Fri. Oct 30th, 2020

ROUTES’ Roots: Luther Robinson A.K.A. Mr. Bojangles | 12/1977

luther Robinson bojangles

Born in Richmond, Virginia in 1878, as Luther Robinson, just thirteen years after the United States Congress passed the amendment to abolish slavery in America, William “Bill” Robinson began his journey to fame, and the road was not paved with gold, but sheer talent.

As a child, his parents gave him what formal education there was available, but Bill just wanted to dance. Though his schooling did not include dance lessons, he danced anyway — he loved to dance and he always danced. At the age of eight when other boys were still on the farm, he went to Washington, DC and worked in racing stables as an attendant and later as a jockey. All the while he would dance after work in local beer gardens. During this time he met Eddie Leonard also from Richmond, and got a job in Eddie’s Revue for the Lawrence Hotel. It was here that his professional dance career began.

He was booked, in years to follow, at the Marigold Gardens in Chicago for two weeks and closed as the headliner two years later. By 1913 he had traveled cross country and his reputation as a first rate “clog hoofer” (tap dancer) was unquestioned. He introduced his Stair Step Dance, where he tapped out intricate routines up and down a staircase. This eventually became one of his trademarks. His ability to flash a bright smile, answer encore after encore and his perfect rhythm endeared him to all audiences. The career and name of Bill “Bojangles” Robinson was on its way to stardom and immortality.

His career reached one of its highest peaks in Lew Leslie’s Blackbirds in 1928 with music by Eubie Blake. Reviews of that time said “he danced his split toe wooden clogs like solo instruments.” And then it was on to New York’s Palace Theatre where everything was copasetic, a term he coined and carried as his motto — meaning, everything was fine.

Headlines that followed just one year later contradicted this term, at least for the rest of the world. The Great Depression of the 1930s hurled America into a plethora of defunct bank accounts, closed shops, and broken dreams. The cornucopia in “the promised land” had reneged, and instead spewed forth misery and disillusionment. Almost every major industry was in serious financial trouble. Paradoxically, Black actors were experiencing an employment heyday in the booming movie industry.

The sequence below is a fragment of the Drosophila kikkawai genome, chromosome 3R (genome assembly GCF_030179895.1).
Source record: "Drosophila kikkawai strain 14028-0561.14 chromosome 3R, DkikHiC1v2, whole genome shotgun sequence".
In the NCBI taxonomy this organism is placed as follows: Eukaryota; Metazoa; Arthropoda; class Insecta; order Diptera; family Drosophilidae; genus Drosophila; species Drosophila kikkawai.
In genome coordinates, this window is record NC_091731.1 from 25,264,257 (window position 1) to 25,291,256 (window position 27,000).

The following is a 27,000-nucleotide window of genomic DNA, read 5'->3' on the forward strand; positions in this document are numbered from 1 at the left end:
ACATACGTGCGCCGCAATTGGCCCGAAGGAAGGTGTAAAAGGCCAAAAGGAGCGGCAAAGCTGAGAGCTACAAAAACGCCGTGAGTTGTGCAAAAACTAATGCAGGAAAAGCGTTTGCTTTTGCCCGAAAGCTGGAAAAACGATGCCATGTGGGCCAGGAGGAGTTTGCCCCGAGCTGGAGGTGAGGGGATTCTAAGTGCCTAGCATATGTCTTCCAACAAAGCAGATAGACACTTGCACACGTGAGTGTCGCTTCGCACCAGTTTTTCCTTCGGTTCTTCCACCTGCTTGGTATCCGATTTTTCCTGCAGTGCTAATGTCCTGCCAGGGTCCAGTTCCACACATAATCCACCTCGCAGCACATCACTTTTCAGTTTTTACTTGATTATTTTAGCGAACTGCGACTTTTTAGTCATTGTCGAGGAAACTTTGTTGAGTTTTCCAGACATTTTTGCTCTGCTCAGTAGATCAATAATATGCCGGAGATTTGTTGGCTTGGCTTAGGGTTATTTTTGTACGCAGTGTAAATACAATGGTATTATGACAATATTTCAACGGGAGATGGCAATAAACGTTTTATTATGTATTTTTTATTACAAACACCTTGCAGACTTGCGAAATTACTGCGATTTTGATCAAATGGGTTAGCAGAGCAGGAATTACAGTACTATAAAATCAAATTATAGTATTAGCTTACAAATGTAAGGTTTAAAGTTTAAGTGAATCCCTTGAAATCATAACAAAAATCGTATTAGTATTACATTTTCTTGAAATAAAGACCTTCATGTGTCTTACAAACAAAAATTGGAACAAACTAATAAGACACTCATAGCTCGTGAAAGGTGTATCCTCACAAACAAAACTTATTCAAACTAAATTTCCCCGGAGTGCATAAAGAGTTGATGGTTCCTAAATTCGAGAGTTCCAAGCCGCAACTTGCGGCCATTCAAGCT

Although many so-called modern critics refer to this era as ‘the period of the coons, Toms, and mammies. There is too much evidence concerning the positive contributions of these artists to prolong that argument at any length. The silver screen is more accessible today as a medium for Black expression because of the likes of Stepin’ Fetchit, Hattie McDaniels, Eddie (Rochester) Anderson, Butterfly McQueen, Ethel Waters and Bojangles. The Black actors of the 1930s not only survived in hard times, but excelled, and Bill “Bojangles” Robinson was one of the best.

From his film debut in 1930 in Dihiana to Stormy Weather in 1943, he carried a cool reserved gentleman-like demeanor that set him apart from his stereotyped eye rolling rollicking peers. His screen relationship with Shirley Temple will probably be his final claim to immortality by Hollywood, but he too was a star before he met Miss Temple. Though he was linked in the hearts of the movie-going public with a child, in real life he had no children of his own.

He was a man of much heart, not just for children. He did all that he could for fellow performers including working their acts if they were sick, and turning the money over to them. He was always known for his benevolence. It has been recorded that Bojangles earned $6,600 weekly from appearances in films during the 1930s and earned in excess of two  million dollars from films in a span of thirteen years. Like many Black stars, his money went as quickly as he earned it because of poor management, little financial know-how, a love for betting on horses, and a sympathetic ear for a sad story — and during the Depression, there were many sad stories.

He died penniless on November 25, 1950, of a heart attack, but friendless he was not. His friends gave him one of the largest funerals Harlem had ever seen. History can only deal gently with Bojangles — the man, the dancer, the actor, and the star. Through retrospect, we can all share in a copasetic moment because of Mr. Bojangles.

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